The new Tees Valley Local Transport Plan has a number of accompanying documents that set the strategy and vision for different modes of transport. Each Local Authority is required to produce a Local Improvement Plan, which will effectively replace the local authority Local Transport Plan. These plans will cover local priorities and maintenance requirements. The Department for Transport (DfT) releases capital funding to the Tees Valley Combined Authority (TVCA) to implement these plans based on a needs formula and this is transferred annually to the Local Authority. In 2020/21 the indicative amounts for Darlington are £0.886m allocated for the Integrated Block and £1.689m for the Highways Maintenance Block (comprising £1.398m maintenance and £0.291m incentive funding, which is performance related payments, Darlington receive the maximum amount of funding based on assessments of our process and asset management ).
The Local Authority now only receives school condition funding for Community Maintained Schools. Maintenance funding for Academies is available through other routes. This funding received by the Local Authority will be spent in line with key priorities identified with each maintained school through the locally agreed asset management planning (LAMPA) process, carried out each January. There are no strict spend deadlines for these small scale condition related projects which are prioritised and completed as funding becomes available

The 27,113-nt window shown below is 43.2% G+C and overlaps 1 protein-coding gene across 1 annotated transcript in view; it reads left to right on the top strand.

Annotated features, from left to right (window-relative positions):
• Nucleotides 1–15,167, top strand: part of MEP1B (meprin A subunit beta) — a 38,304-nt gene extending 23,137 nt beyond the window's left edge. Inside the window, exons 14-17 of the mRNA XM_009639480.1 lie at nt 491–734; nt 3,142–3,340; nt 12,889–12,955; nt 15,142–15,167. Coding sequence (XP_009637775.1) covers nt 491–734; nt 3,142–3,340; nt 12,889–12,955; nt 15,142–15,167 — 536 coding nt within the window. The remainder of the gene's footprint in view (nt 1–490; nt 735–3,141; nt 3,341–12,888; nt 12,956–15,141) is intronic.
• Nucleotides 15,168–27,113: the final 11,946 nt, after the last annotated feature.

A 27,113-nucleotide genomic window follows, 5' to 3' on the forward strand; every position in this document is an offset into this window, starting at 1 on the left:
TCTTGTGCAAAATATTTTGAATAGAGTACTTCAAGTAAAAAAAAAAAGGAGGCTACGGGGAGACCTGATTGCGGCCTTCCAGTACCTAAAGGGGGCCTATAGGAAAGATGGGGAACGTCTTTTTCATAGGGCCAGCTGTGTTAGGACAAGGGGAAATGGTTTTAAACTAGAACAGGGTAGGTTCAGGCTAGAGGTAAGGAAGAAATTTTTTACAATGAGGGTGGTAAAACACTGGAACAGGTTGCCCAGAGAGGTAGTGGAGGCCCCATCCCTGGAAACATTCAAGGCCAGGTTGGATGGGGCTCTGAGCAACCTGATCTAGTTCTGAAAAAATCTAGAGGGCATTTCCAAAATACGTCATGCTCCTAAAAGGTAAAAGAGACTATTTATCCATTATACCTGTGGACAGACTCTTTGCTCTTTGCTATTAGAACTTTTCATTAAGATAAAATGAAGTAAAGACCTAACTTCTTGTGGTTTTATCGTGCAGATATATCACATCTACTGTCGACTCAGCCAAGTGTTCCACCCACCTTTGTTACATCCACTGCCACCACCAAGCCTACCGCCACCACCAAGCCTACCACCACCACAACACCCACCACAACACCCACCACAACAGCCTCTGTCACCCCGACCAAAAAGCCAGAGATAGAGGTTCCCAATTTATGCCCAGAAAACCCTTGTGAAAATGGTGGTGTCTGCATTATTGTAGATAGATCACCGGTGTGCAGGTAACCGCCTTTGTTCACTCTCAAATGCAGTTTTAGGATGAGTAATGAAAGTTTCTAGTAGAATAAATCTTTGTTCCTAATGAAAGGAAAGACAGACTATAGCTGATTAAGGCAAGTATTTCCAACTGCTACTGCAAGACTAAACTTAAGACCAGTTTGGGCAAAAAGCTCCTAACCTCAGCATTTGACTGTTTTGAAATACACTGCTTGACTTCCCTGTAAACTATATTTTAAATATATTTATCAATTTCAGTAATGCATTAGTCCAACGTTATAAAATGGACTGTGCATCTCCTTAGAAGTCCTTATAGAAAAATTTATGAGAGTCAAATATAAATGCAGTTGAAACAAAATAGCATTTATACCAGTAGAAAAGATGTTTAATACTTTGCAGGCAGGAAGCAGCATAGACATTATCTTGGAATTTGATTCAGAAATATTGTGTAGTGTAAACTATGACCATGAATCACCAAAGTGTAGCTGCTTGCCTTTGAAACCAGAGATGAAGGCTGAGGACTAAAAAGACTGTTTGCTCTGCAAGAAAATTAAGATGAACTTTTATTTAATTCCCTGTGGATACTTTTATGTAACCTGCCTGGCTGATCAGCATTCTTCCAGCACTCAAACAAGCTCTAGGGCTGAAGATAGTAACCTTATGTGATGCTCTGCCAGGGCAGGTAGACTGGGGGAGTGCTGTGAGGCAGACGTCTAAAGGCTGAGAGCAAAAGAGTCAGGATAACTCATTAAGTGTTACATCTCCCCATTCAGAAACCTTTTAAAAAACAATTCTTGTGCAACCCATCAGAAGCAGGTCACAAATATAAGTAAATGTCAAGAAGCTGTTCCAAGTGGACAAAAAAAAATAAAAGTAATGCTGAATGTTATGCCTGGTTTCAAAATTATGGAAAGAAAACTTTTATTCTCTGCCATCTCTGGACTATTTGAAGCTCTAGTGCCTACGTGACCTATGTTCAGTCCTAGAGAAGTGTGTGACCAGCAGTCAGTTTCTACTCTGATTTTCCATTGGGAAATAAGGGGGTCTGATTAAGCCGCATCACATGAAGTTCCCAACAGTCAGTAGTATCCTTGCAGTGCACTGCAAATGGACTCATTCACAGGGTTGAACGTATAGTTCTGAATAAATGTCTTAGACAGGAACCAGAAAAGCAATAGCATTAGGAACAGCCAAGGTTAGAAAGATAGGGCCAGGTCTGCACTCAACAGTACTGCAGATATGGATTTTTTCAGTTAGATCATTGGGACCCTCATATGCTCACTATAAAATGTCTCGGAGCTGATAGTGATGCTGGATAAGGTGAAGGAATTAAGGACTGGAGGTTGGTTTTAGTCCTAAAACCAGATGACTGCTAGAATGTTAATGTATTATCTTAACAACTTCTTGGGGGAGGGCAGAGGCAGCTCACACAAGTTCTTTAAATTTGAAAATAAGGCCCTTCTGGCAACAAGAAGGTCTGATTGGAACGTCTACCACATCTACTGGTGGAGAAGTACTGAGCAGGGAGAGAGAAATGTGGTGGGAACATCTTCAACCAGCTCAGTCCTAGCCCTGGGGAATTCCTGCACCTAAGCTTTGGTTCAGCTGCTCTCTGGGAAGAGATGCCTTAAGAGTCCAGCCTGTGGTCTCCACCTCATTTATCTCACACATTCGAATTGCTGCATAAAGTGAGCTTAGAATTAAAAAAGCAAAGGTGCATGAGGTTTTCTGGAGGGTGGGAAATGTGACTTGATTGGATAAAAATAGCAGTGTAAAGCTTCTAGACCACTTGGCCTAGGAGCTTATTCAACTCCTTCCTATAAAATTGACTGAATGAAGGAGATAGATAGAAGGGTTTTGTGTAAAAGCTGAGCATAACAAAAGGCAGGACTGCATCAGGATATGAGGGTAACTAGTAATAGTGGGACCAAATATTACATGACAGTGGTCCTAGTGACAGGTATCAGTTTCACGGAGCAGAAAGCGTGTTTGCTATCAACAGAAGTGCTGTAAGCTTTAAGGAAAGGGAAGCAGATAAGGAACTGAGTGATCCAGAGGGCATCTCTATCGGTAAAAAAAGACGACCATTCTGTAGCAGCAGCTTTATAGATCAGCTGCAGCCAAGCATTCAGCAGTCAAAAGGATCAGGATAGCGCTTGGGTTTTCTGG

As a result of the implementation of the government’s self-financing initiative introduced from April 2012 and savings delivered in the Capital Works fund it has been possible to create an HRA Investment Fund. This will be primarily used to deliver a new build programme.
A total of £65.785M is available for the development of new council houses.